Part of the Family
It was the Sunday before elven-year-old Jennifer Marshall was to start middle school. She had been running a fever and not feeling well the week prior, so her mother Ginny Marshall decided to take Jennifer to their local emergency room in Blacksburg, VA.
“I remember suspecting an ear infection,” Ginny says. “After doing some bloodwork, the doctors told me to take Jennifer to UVA Children’s Hospital immediately—and pack a bag for at least a ten-day stay. My heart dropped.”
Kim Dunsmore, MD, met Ginny and her husband Steve minutes after they arrived at UVA and talked them through Jennifer’s diagnosis—acute lymphoblastic leukemia, or ALL.
“Kim told us, ‘We’re going to get to know each other really well,’” Ginny says. “She asked us questions about Jennifer and her siblings, Danielle and Aaron. We realized we had just met a very special doctor, and Kim quickly became a part of our family.”
For the next three years, Jennifer and her family were in and out of UVA Children’s Hospital until her treatment ended in March of 1999.
“The care we received at UVA Children’s Hospital was so personal,” Steve says. “We were always asked how all of our children were doing, not just Jennifer. That was so important to us, because a disease like cancer becomes a family disease. Everyone is so involved, and every family member is changed forever because of it.”
After seeing a news story about a Boston family who started a fund for their local children’s hospital, Ginny and Steve thought, “Why not us?” Soon after, the Jennifer Fund was created.
“Through their organization, the Marshalls want to help other families and give back to the research and care that helped save their daughter’s life,” Dunsmore says.
The Jennifer Fund quickly became an organization that both the Blacksburg and Charlottesville communities rallied behind.
“We had casino nights, a car auction, a car wash,” Steve says. “One of my favorite memories is the Jennifer Fund car, a professional sports car covered with digitalized, glow-in-the-dark handprints from patients at UVA Children’s Hospital.”
Part of the organization’s success is the Jennifer Fund Golf Tournament, held annually since its creation in 1997 by the Marshalls’ good friend, Ronnie Thompson. The year Thompson passed away from leukemia, the golf tournament raised enough funds to name a room in the Battle Building at UVA Children’s Hospital after him.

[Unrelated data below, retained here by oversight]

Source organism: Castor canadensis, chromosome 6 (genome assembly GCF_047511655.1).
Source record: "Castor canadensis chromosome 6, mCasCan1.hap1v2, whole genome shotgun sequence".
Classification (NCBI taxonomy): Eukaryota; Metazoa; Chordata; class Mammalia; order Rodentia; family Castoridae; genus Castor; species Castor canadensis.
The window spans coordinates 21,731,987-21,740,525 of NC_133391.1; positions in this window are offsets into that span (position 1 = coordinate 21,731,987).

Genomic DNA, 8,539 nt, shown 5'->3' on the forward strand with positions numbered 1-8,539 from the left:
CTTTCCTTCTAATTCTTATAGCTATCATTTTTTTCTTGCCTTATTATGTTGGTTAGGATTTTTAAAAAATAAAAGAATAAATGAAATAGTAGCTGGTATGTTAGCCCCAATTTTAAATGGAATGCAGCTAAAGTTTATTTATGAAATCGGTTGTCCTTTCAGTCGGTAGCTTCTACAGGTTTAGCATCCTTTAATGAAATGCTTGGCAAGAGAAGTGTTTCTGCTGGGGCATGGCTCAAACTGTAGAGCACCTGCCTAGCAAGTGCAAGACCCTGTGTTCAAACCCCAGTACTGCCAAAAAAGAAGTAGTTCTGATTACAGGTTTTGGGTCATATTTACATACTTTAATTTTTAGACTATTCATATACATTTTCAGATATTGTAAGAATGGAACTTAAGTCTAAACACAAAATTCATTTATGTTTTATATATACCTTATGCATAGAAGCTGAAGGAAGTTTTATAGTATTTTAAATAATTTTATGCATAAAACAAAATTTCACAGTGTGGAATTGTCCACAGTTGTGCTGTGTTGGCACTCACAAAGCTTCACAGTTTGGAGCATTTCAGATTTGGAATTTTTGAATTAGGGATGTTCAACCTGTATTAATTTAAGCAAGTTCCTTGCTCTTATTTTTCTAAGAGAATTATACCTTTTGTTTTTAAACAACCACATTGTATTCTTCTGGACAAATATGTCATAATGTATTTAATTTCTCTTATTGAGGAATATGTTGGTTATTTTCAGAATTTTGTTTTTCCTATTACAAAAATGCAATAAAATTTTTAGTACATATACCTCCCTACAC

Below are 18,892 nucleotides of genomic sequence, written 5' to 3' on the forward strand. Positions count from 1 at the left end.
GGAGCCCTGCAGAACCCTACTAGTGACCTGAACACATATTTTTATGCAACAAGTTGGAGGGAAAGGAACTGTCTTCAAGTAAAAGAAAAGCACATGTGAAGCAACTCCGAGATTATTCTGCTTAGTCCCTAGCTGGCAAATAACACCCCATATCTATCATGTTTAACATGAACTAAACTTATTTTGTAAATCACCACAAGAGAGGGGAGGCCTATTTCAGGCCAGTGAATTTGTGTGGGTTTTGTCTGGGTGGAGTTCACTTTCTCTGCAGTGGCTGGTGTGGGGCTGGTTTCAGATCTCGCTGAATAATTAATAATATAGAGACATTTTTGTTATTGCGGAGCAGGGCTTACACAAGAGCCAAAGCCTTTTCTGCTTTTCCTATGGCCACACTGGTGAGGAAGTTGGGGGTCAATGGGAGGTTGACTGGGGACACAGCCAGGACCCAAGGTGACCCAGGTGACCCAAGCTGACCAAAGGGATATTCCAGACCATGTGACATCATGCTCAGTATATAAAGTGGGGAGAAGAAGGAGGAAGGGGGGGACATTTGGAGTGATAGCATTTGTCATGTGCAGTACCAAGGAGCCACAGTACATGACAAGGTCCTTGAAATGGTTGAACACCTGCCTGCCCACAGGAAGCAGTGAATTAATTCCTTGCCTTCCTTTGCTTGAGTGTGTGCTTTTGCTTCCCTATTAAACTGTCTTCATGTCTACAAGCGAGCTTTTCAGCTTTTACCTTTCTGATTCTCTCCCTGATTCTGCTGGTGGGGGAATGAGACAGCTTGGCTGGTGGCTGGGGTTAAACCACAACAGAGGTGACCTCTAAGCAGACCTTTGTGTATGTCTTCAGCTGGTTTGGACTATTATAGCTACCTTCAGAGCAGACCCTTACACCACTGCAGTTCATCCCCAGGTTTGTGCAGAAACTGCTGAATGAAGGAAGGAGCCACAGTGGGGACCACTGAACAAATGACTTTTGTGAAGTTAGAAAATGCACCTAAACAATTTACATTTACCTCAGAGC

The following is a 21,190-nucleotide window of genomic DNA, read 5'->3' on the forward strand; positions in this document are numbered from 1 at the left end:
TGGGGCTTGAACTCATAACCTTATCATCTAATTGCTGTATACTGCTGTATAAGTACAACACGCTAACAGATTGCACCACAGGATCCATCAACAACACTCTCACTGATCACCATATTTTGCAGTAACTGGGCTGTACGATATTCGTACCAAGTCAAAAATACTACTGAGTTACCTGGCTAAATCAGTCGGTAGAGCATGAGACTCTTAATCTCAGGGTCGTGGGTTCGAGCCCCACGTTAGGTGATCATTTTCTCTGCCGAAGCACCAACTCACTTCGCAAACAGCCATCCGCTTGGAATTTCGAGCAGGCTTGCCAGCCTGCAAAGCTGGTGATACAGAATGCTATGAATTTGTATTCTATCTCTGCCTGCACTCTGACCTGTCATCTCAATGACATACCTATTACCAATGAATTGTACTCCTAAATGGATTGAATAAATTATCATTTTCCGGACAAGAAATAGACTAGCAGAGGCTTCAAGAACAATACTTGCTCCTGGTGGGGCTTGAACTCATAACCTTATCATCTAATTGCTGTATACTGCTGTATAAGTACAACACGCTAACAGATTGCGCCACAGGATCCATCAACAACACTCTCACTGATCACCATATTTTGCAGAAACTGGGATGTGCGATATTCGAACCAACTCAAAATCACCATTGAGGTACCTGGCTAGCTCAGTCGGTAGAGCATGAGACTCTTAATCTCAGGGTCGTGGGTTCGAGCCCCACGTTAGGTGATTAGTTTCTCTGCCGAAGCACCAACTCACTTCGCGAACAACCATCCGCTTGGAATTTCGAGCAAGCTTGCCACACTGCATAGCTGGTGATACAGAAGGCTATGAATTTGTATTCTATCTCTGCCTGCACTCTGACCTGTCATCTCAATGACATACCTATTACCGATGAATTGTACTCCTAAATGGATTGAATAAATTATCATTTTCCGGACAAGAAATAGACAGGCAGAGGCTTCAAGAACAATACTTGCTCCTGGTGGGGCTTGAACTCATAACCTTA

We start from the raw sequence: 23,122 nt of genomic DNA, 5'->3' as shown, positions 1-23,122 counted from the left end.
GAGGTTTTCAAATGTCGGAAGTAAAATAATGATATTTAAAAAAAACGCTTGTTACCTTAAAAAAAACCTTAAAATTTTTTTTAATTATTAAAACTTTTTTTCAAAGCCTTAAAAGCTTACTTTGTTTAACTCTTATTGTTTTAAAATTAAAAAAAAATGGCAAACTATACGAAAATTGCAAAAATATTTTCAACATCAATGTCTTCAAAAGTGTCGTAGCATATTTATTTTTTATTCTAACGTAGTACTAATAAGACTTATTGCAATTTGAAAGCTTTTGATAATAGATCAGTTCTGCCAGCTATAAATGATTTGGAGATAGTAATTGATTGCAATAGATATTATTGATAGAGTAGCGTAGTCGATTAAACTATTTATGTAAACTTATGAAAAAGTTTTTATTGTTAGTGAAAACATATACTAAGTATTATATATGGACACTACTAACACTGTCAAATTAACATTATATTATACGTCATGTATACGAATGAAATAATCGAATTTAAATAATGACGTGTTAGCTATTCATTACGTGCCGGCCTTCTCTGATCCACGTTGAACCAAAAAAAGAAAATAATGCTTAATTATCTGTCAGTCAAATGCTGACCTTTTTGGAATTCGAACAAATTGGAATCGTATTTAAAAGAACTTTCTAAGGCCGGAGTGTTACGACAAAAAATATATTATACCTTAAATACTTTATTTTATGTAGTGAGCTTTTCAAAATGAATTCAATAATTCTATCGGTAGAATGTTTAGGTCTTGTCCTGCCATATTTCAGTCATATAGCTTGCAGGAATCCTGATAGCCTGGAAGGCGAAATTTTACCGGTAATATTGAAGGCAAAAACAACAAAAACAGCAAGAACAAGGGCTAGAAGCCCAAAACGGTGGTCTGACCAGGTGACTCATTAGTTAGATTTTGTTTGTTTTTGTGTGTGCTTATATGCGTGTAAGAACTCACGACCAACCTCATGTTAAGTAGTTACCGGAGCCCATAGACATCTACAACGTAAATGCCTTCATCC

“Last year, we got a call that the fund had hit the million-dollar mark,” Ginny says. “We started with $20 here and there, and every bit has made a difference. To reach one million is incredible.”
The Jennifer Fund’s most recent initiative is a $120,000 pledge to fund a pediatric hematology/oncology fellowship on Dunsmore’s team.
“Kim wants to have the best cancer program for children in Virginia, a goal that includes various puzzle pieces,” Ginny explains. “A fellow is the last piece of that puzzle.”
Along with learning to take care of patients and families, the fellow will research immunotherapy, a type of treatment that uses the body’s natural defenses to fight cancer.
“The Marshalls’ support has been invaluable,” Dunsmore emphasizes. “But it’s not just the dollar support, it’s the actual support from the family. They help us to understand and remember why we do the work we do.”
Steve and Ginny will always consider Dunsmore one of the family, a sentiment poignantly expressed by Jennifer in middle school when asked in a middle school written assignment to describe the best day and worst day of her life.
“She wrote that those days for her were one and the same—the day she was diagnosed with ALL,” Steve says. “It was the worst day of her life for obvious reasons. It was also the best day of her life, she wrote, because of the friends she made at UVA Children’s Hospital, because she met Kim for the first time, and because of how close her family became.”